A process which responds to the client CIOMI request to any managed resources
Table 1.0 Terminologies
MI provider development process
Windows 8 and Windows Server 2012 introduce a new provider model, with code generation and provider registration tools, which works seamlessly with MI provider API.
A C based provider code skeleton can be generated from user-defined schema in the form of a MOF file, using the tool called Convert-MofToProvider.exe, which ships in the Windows 8 SDK.
Register-CimProvider.exe is a new provider registration tool, and ships with Windows 8 and Windows Server 2012, and is used to register a MI provider into WMI. These tools work only for providers based on the new APIs.
Figure 1.0 shows steps of writing a CIM provider, the remaining content of the blog serials follows exactly those steps.
Figure 1.0 MI provider development process
Assume you have your MI provider ready, then, you may ask a question - how do I access the data and operations exposed by the CIM provider(s)? The short answer is "many ways". You could use MI C API, MI .Net API, and of course Powershell cmdlets.
There are two types of cmdlets introduced by windows 8 and windows server 2012, CIM-Based cmdlets and generic CIM cmdlets.
A CIM-Based Cmdlet model was introduced to support creation of PowerShell cmdlets, which expose the data and the operations of any provider to PowerShell users. It introduces a new way to create cmdlets by using an XML file to describe the cmdlet functionality, and then importing the new module into PowerShell. This new way of writing cmdlets works with both new providers written using the MI APIs, and providers written using the older WMI APIs.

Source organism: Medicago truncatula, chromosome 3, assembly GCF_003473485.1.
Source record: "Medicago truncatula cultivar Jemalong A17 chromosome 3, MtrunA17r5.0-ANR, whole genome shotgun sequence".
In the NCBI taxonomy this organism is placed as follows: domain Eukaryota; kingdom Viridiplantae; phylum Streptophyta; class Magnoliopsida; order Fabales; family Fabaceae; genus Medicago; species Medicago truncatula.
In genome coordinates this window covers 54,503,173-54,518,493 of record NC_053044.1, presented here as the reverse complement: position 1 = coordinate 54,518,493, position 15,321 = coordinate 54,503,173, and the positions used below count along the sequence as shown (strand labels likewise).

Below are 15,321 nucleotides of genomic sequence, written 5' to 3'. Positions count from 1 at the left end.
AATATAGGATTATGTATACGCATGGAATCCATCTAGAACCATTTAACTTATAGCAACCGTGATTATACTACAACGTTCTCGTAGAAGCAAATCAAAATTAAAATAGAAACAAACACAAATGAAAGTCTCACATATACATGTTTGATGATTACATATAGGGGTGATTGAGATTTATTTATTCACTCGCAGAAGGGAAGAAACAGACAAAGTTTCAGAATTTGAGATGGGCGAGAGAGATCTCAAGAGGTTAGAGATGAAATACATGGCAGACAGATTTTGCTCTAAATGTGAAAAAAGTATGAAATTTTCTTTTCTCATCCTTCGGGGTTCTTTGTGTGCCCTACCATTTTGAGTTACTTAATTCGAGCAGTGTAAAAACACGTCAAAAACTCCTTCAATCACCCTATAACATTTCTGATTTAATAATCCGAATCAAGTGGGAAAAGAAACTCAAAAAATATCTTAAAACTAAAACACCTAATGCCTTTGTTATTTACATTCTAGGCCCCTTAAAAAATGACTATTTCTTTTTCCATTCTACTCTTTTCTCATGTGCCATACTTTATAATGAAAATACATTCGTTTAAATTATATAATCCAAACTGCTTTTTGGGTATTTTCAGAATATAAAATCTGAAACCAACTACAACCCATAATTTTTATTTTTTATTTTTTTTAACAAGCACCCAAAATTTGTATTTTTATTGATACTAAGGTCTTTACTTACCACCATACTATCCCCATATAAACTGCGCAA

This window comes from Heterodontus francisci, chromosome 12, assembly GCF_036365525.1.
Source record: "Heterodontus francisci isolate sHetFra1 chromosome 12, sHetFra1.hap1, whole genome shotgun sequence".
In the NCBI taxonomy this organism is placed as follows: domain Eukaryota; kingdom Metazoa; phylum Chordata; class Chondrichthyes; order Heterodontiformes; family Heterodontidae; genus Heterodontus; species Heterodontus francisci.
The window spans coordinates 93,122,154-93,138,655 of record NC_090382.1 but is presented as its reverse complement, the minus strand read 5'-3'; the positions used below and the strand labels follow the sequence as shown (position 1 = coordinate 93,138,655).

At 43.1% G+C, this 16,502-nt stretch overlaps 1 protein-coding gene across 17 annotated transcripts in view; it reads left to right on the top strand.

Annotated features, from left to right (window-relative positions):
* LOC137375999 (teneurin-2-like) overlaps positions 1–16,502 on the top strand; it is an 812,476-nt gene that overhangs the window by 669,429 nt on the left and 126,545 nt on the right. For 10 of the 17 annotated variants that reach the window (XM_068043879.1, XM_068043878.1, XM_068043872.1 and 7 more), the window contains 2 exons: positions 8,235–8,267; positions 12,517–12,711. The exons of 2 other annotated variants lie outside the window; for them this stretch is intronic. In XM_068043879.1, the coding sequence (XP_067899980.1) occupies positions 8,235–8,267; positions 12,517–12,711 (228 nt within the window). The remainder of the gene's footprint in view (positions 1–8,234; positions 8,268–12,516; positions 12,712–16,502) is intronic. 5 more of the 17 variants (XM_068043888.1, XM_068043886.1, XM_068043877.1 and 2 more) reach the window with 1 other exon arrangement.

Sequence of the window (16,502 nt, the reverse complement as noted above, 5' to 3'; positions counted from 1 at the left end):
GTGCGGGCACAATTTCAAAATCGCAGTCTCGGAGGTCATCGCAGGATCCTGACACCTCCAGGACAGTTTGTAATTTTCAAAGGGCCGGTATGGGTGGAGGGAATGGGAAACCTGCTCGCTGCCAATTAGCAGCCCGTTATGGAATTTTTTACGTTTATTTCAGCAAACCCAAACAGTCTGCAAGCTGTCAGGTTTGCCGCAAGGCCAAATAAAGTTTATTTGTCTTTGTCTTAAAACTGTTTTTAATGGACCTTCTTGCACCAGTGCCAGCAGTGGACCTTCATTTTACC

A set of generic cmdlets called CIM Cmdlets, which are based on the MI client .Net API, and help to consume the data and operations from any new or existing providers.
In order to provide seamless Powershell Cmdlet experiences, a set of Powershell semantics specific provider APIs were introduced to allow MI provider to write verbose message to Powershell, update operation progress data, ask user confirmation for dangerous operations, etc. Those APIs will be discussed in following blogs.
To start writing a CIM provider, following are the preparation steps.
First of all, there are set of tools to help implementing and debugging a CIM provider. For each step of figure 1.0, there are some tools available.
(1) For schema defining, you can use CIM IDE. Of course, you can create the mof in any text editor.
(2) Convert-MofToProvider.exe is used to generating provider skeleton code, which is shipped as of windows 8 SDK.
(4) Register-CimProvider.exe is the tool used for registering CIM provider(s) into WMI.
(5) For debugging a provider, you can use either visual studio 2012 or Windbg.
To setup a development environment, you may need to,
(1) Install visual studio 2012
(2) Install windows 8 SDK, which contains set of tools listed above; MI API header file as well as lib file, called mi.h and mi.lib respectively; and mi.net api.
(3) Install MI API sample, which contains several MI provider samples.
(4) If your class derives from DMTF standard class, then you may have to download the CIM standard schema from DMTF website.
Haowei Qin [MSFT]
Standards Based Management